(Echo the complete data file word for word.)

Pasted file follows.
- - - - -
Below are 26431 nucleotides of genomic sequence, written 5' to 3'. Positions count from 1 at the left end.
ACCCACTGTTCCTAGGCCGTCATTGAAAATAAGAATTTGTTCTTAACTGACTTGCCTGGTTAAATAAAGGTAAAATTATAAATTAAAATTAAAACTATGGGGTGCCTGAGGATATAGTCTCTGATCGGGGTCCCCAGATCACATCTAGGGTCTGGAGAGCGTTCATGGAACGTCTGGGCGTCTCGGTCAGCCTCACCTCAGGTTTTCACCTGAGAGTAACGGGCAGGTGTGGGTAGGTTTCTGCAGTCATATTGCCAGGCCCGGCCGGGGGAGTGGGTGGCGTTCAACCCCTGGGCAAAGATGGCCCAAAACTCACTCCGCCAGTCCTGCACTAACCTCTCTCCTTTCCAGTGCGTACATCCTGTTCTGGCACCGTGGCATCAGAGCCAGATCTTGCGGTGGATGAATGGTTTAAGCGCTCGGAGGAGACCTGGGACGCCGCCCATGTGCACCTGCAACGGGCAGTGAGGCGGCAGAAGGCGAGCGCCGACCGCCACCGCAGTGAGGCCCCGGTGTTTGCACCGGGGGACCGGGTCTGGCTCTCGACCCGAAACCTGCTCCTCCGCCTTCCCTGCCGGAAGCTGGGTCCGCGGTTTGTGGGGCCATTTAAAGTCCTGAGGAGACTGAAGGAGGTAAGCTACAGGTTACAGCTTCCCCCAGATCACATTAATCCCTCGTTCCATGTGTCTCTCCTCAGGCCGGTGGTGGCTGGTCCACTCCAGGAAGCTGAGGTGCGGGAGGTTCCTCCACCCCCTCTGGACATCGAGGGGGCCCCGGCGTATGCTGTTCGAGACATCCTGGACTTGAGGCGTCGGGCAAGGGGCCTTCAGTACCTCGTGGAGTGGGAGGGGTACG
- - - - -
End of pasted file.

Below are 26431 nucleotides of genomic sequence, written 5' to 3'. Positions count from 1 at the left end.
ACCCACTGTTCCTAGGCCGTCATTGAAAATAAGAATTTGTTCTTAACTGACTTGCCTGGTTAAATAAAGGTAAAATTATAAATTAAAATTAAAACTATGGGGTGCCTGAGGATATAGTCTCTGATCGGGGTCCCCAGATCACATCTAGGGTCTGGAGAGCGTTCATGGAACGTCTGGGCGTCTCGGTCAGCCTCACCTCAGGTTTTCACCTGAGAGTAACGGGCAGGTGTGGGTAGGTTTCTGCAGTCATATTGCCAGGCCCGGCCGGGGGAGTGGGTGGCGTTCAACCCCTGGGCAAAGATGGCCCAAAACTCACTCCGCCAGTCCTGCACTAACCTCTCTCCTTTCCAGTGCGTACATCCTGTTCTGGCACCGTGGCATCAGAGCCAGATCTTGCGGTGGATGAATGGTTTAAGCGCTCGGAGGAGACCTGGGACGCCGCCCATGTGCACCTGCAACGGGCAGTGAGGCGGCAGAAGGCGAGCGCCGACCGCCACCGCAGTGAGGCCCCGGTGTTTGCACCGGGGGACCGGGTCTGGCTCTCGACCCGAAACCTGCTCCTCCGCCTTCCCTGCCGGAAGCTGGGTCCGCGGTTTGTGGGGCCATTTAAAGTCCTGAGGAGACTGAAGGAGGTAAGCTACAGGTTACAGCTTCCCCCAGATCACATTAATCCCTCGTTCCATGTGTCTCTCCTCAGGCCGGTGGTGGCTGGTCCACTCCAGGAAGCTGAGGTGCGGGAGGTTCCTCCACCCCCTCTGGACATCGAGGGGGCCCCGGCGTATGCTGTTCGAGACATCCTGGACTTGAGGCGTCGGGCAAGGGGCCTTCAGTACCTCGTGGAGTGGGAGGGGTACG